Child death remains under investigation, presents low health risk
Meningococcal disease suspected in death of Amy Mollen, contact tracing completed
The unexpected death of a child from Sheshatshiu suspected to be caused by meningococcal disease remains under investigation by Labrador-Grenfell Health, however officials say there is little risk of the disease spreading in the general public.
Dr. Claudia Sarbu, medical officer of health assigned to the investigation of the death of 7-year-old Amy Mollen, said the case remains under investigation, and while pathology and lab tests are still being conducted, meningococcal disease is highly suspected.
Sarbu also said contact tracing was done immediately with anyone who may have come in contact with Mollen to prevent the spread of the disease.
'We reached everybody in our investigation and everybody was treated."- Dr. Claudia Sarbu
"Within 24 hours, we reached all the contacts, what we call close contact — this is our focus — and from them, none reported signs of severe infection or meningitis," she said on CBC Radio's Labrador Morning.
"They received, right away, antibiotic treatment. This lowers the risk of getting the disease, as well as lowers the risk of spread to other people … we reached everybody in our investigation and everybody was treated."
Vaccination greatly reduces risk
The different forms of meningococcal disease can be very serious with sudden onsets according to Sarbu, but the disease is very rare and presents little risk.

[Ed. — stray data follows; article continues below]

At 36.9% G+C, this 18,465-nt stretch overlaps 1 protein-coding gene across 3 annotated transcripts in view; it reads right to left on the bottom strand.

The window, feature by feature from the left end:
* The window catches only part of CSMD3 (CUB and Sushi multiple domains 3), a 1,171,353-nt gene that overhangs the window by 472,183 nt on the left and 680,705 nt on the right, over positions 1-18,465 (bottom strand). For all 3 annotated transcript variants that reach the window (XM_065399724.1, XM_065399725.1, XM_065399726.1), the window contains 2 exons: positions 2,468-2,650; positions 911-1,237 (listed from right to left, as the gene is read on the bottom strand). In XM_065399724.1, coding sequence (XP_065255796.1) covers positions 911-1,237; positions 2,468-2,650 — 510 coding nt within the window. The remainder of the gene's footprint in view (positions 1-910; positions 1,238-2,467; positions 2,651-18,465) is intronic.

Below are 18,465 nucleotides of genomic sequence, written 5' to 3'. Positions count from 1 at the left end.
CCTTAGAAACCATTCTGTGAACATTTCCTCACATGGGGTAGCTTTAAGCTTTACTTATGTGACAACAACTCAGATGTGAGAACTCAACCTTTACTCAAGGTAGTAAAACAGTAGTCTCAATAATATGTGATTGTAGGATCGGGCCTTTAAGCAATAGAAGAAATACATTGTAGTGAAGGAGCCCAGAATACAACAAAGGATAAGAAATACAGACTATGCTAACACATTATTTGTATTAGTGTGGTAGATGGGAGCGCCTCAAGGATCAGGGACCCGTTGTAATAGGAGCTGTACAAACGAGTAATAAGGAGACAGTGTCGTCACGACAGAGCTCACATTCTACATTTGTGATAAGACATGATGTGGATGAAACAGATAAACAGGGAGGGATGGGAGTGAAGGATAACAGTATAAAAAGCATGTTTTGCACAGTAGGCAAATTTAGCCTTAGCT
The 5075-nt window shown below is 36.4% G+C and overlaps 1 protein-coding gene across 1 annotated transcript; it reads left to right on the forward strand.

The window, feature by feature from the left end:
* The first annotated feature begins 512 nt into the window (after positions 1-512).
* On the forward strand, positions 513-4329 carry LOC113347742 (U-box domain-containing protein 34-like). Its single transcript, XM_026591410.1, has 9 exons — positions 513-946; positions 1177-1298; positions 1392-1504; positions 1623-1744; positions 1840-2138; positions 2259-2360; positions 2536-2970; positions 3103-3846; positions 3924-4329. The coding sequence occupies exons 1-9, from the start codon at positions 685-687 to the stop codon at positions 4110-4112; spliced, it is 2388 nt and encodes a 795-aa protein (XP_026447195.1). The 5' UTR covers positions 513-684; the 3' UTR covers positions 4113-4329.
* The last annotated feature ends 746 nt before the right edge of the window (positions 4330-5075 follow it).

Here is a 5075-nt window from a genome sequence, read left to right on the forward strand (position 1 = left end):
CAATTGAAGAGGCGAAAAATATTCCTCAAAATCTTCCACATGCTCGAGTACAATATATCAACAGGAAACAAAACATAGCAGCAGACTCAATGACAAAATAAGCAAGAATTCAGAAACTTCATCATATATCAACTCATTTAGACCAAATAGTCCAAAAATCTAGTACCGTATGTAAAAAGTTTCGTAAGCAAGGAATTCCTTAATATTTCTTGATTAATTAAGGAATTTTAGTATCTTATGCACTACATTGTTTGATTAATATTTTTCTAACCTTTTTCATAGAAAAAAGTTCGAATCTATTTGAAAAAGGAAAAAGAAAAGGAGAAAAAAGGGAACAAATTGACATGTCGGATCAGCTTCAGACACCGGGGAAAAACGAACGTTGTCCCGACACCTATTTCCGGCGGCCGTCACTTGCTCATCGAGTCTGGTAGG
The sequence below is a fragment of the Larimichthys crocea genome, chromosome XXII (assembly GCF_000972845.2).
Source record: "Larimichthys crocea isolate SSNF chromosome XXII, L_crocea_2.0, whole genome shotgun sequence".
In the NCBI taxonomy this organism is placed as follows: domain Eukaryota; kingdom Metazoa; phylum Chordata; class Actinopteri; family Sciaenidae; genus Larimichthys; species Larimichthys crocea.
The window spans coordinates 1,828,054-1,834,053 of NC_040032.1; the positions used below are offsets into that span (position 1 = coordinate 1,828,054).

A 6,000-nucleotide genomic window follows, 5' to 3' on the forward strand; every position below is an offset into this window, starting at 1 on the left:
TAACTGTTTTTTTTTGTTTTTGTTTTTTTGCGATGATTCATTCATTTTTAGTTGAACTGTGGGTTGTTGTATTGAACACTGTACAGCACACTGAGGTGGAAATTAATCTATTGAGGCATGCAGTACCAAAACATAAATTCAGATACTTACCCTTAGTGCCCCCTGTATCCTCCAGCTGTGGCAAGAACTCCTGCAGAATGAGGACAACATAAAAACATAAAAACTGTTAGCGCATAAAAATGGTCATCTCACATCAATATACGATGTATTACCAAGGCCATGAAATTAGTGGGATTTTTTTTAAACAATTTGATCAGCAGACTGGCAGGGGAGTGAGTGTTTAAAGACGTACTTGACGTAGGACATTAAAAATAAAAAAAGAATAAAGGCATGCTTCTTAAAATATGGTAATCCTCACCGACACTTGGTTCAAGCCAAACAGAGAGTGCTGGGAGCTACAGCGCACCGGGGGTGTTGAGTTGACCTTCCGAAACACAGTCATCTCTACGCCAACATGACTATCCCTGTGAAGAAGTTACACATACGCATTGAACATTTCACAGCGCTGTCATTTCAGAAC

We don't have extreme high concerns for this disease, it's very rare.- Dr. Claudia Sarbu
"In our province, the immunization rates, the immunization coverage, is very high. It's over 95 per cent, and the vaccine for meningococcal disease is offered at 12 months as well as grade four," said Sarbu.
"We don't have extreme high concerns for this disease, it's very rare."
Household crowding and smoking risk factors
She said forms of meningococcal disease are not easy to get, as it spreads through direct contact with secretions from the nose or mouth, but there are factors that increase risk.
"It's not like the flu or cold, you really need to have close contact," Sarbu said.
"It's the exposure to an infected person. Household crowding and smoking is important, active and passive smoking is a factor risk."
Sarbu said there was just one case of invasive meningococcal disease in Newfoundland and Labrador in 2014, and in addition to vaccinations, the disease can be prevented through good hygiene - washing hands, covering coughs and sneezes and not sharing food or personal hygiene items.
With files from Labrador Morning